Aberration in The Lens: Roger Deakins and Jesse James

The genius cinematographer's laconic take on the modern western is a masterclass in film photography and light.

Jesse James Deakins

The quintessentially American story of Jesse James and his rise from Confederate guerrilla to robber folk hero has been a staple of American cinema, both literally and inspirationally, since the beginning of the medium. So it’s all the more ironic that the definitive film biography of his contentious life and death would be made by Australian director Andrew Dominik, with the help of English director of photography and one of the most celebrated cinematographers of the modern era, Roger Deakins.

Released in 2007 to mild acclaim, The Assassination Of Jesse James By The Coward Robert Ford has since settled into the quietly respected place that many epic Western films occupy in the years after their release, and Deakins’ photography is a defining part of its legacy. In applying his unique style and approach to the open plains and ghostly landscapes of the Old West, Deakins photographed one of the definitive films of its kind more than a century after the genre first appeared in cinema.

Deakins’ preference for using natural or practical lighting is one of the most enduring trademarks of his style. The use of practical lights, not only on set but oftentimes in the shot itself, creates a composition that belies its intricacies by hiding its light sources in plain sight. He famously consults with set designers on his films, allowing him to incorporate fixtures and lighting devices into the sets themselves. To do this in a period film, where practical electric lights are few and far between, is an even more impressive accomplishment. Because of this, The Assassination of Jesse James‘ exteriors are awash in autumnal glows or wintry whites, while its interiors and night shots twinkle in the shadow of open flame or lantern light. The most iconic example, very early in the film, is the Blue Cut Train Robbery sequence.

Jesse James Deakins

The James Gang, perched on the banks to the side of the train tracks, are surrounded by absolute darkness, lit only by the lanterns they’re carrying. After admonishment from the elder James brother, they douse their lamps, and the sound of the rattling tracks is the only indication something is approaching. Then, through the pitch blackness, a light. A train. A billow of steam in the dark. For this sequence, Deakins heightened the black level of the film stock through bleach bypass and had a powerful light fixed to the front of the train. The lanterns, train light, and the light spilling from the windows beyond the engine is the only lighting for the scene, and as the train approaches, the harsh white level of the train bathes the masked bandits in ethereal light. It’s a masterful scene, and it’s one of the most indelible images in the film.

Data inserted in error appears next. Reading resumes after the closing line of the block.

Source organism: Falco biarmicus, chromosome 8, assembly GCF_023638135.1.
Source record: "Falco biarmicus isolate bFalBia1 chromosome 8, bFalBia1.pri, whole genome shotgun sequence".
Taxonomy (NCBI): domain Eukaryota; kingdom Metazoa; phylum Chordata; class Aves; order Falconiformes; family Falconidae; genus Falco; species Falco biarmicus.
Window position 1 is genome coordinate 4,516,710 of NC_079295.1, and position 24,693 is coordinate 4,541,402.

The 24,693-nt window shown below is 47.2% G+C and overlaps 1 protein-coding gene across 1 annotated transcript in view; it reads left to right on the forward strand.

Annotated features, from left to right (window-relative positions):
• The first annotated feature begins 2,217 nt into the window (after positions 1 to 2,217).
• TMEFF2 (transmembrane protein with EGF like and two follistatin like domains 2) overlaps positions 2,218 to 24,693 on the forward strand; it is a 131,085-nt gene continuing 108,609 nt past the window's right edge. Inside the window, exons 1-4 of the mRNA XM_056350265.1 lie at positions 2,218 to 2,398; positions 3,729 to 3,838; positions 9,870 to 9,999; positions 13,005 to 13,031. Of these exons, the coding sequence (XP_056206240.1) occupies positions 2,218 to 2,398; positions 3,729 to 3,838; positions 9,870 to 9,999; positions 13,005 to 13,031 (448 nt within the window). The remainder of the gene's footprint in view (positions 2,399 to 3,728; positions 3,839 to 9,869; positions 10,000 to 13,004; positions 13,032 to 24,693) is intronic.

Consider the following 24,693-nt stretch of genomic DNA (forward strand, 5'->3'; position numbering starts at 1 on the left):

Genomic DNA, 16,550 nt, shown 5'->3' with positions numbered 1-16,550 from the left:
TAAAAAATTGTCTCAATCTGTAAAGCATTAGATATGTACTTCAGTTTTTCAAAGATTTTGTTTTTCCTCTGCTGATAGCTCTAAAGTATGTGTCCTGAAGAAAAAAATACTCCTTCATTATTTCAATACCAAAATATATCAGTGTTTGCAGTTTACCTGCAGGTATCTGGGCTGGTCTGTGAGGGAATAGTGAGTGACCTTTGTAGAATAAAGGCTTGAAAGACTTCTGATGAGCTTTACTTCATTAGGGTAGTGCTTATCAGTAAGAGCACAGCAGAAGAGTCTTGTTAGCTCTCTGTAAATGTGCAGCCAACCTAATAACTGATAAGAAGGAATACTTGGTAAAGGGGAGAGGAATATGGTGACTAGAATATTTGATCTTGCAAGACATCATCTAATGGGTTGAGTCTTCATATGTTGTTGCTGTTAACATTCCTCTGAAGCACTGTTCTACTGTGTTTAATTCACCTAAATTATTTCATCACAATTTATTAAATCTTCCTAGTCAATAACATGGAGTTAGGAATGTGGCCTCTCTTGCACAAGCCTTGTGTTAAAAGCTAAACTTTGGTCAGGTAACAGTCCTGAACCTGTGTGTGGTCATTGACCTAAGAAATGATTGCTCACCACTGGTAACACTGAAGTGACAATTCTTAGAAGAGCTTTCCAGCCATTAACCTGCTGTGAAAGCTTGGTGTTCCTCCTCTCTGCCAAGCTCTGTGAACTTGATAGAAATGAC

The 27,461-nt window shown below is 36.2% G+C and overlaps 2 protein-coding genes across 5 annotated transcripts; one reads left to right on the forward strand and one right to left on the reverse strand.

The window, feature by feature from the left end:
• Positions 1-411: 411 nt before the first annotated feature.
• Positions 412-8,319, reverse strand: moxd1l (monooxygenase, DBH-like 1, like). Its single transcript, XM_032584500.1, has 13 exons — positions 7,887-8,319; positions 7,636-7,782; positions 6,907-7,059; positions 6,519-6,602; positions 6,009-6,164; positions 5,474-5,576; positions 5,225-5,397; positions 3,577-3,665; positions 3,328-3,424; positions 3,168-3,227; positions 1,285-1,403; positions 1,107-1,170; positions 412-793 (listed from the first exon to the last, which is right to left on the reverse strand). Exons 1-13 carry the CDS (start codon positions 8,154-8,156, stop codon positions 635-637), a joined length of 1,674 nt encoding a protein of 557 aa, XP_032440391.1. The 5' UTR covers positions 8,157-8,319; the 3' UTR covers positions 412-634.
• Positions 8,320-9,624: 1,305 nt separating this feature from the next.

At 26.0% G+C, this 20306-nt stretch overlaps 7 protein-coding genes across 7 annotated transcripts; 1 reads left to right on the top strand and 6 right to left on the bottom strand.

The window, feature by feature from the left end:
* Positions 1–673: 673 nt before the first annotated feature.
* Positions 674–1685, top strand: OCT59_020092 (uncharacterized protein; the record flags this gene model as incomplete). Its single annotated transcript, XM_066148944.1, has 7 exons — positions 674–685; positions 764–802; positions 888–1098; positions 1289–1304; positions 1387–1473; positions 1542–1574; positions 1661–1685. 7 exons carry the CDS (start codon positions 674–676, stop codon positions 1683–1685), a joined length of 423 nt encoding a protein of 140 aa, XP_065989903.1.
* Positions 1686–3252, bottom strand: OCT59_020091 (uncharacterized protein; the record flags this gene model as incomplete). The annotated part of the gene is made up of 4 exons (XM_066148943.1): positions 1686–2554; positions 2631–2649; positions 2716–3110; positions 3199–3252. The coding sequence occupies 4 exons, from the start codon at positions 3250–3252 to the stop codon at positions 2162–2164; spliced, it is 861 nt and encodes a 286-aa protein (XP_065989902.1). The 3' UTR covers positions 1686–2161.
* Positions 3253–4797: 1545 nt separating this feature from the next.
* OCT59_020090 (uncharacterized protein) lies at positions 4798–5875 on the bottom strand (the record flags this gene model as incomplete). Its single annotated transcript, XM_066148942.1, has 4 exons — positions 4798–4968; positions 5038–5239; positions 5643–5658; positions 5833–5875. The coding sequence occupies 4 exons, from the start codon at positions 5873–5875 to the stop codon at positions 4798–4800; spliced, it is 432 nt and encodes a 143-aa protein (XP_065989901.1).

Deakins is famous for using a large array of lights affixed to an octagonal frame to bathe large areas in his preferred diffusion of light. But the main recurring visual motif in The Assassination of Jesse James is the use of a different homemade tool to mimic something called lens aberration, the lack of uniform design in the lenses early filmmakers used. Using devices he coined “Deakinizers,” the effect causes a slight vignetting around the edge of the frame, echoing the photos of the late 19th century. In an interview with The American Society of Cinematographers, he describes his and director Andrew Dominik’s inspiration for this effect.

“Most of those shots were used for transitional moments, and the idea was to create the feeling of an old-time camera. We weren’t trying to be nostalgic, but we wanted those shots to be evocative. The idea sprang from an old photograph Andrew liked, and we did a lot of tests to mimic the look of the photo. Andrew had a whole lot of photographic references for the look of the movie, mainly the work of still photographers, but also images clipped from magazines, stills from ‘Days of Heaven,’ and even Polaroids taken on location that looked interesting or unusual. He hung all of them up in the long corridor of the production office. That was a wonderful idea, because every day we’d all pass by [images] that immediately conveyed the tone of the movie he wanted to make.”

Deakins’ photography in The Assassination of Jesse James evokes the very best the Western genre has to offer. His use of vignettes, time lapses, sweeping landscapes, and interiors bathed with reflected sunlight or flickering lantern or candlelight, grounds the film in the late western expansionist era of its antihero namesake. Like its quiet, contemplative narration, the cinematography is a hypnotic, beautifully rendered tribute to one of the oldest genres in American cinema.

(Intern)

Actor of little renown, writer of none, jack of exactly three trades

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